Yamamura Kôka (山村耕花), who also used the art name Yamamura Toyonari (山村豊成), studied with Ogata Gekkô (1859-1920) and graduated from the Tokyo Art School in 1907. He began designing actor prints at least as early as 1915, — signing with both art names — by contributing to the short-lived magazine Shin nigao ("New Portraits"). However, it was his collaboration with the publisher Shôzaburô Watanabe in the following year that provided Kôka with a means to establish an impressive body of work in the actor print genre.
He created at least 16 designs for Watanabe, including an important series of 12 prints for the series Rien no hana kagatobi ("Flowers of the Theatrical World"), published between 1920 and 1922. One of these is shown on the right, signed Toyonari ga and sealed in the lower left margin Yamamura. It depicts the actor Kataoka Nizaemon XI (1857-1934) as Sakaida Kakiemon in the play Meikô Kakiemon ("Famous Artisan Kakiemon"), first staged at the Kabuki-za, Tokyo, in November 1912.
The drama was based on an adaptation of an English novel by Samuel Smile from 1864, titled "Self Help." The Japanese version tells the story of Kakiemon of Arita and his fifteen-year effort to create red-patterned, Chinese-style pottery in competition with an unscrupulous rival potter from Imari. The tale ends with Kakiemon's ultimate success, but only after the tragic death of his elder daughter and that of his rival's son.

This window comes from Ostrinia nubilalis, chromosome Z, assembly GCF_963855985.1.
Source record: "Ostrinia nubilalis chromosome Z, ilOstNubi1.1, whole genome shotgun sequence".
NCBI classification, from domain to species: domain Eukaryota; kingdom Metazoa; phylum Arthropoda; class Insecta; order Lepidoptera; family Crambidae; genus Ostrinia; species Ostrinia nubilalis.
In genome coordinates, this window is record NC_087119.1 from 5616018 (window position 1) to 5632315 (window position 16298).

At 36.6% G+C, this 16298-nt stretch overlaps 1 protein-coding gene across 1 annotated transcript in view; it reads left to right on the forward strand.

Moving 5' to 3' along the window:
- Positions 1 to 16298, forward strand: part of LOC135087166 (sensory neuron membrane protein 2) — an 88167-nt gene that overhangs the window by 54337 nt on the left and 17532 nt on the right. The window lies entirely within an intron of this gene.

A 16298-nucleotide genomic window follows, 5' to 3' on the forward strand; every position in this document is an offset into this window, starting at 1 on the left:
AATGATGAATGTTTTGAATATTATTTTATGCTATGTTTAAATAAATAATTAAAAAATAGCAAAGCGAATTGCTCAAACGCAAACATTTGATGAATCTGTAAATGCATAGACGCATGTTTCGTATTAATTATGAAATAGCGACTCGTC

It is not clear which scene is depicted in Toyonari's print, but the sadness of Kakiemon is movingly evident. Toyonari was very skilled in creating portraits in profile, full of emotion and straightforward honesty. The inaugural performance of this role was given by Nizaemon XI. It proved to be one of the great hits in his late-career specialty of portraying older men in traditional kabuki plays of the Edo-Meiji periods and of the Shin kabuki ("New kabuki") of the twentieth-century. It should thus come as no surprise that Toyonari chose to include this portrait among his 12 compositions in the "Flowers" series, and it was featured in the catalogue for the influential Toledo print exhibition of 1930 (see reference below).
A different kind of composition in large ôban size is illustrated at the lower left. Self-published by Toyonari (Yamamura Kôka Print Publishing Association), it depicts a scene in a western-style dance cafe in Shanghai. It is known as "The View at New Canton", and sealed Toyonari in the lower left margin (not visible here). The date 1924 in western numerals is inscribed at the upper left above an artist seal reading Ka (an abbreviation for Kôka).
The spirit of the Jazz Age is admirably portrayed, particularly in the entertaining, repeated rhythm of the dancers. In fact, the repetition of motifs appears to be the basis for Toyonari's composition, which is perhaps a graphical equivalent of a musical form. There are a pair of passageways in the background, four pairs of dancers, six women with the same hair style (though one still wears her feathered hat), six similar dress patterns, four men in black evening dress, and two punctuating red cherries in the martini glasses. The color scheme also reflects a new sensibility for what was then the "modern age," in contrast to the typical palette of traditional ukiyo-e. Toyonari's design is a wonderful evocation of the decade of the 1920s, especially after the rebuilding began in Tokyo following the Great Kantô Earthquake of September 1923, when the fashions and music of the West were embraced enthusiastically by Asian cultures around the world. © 2001-2019 by John Fiorillo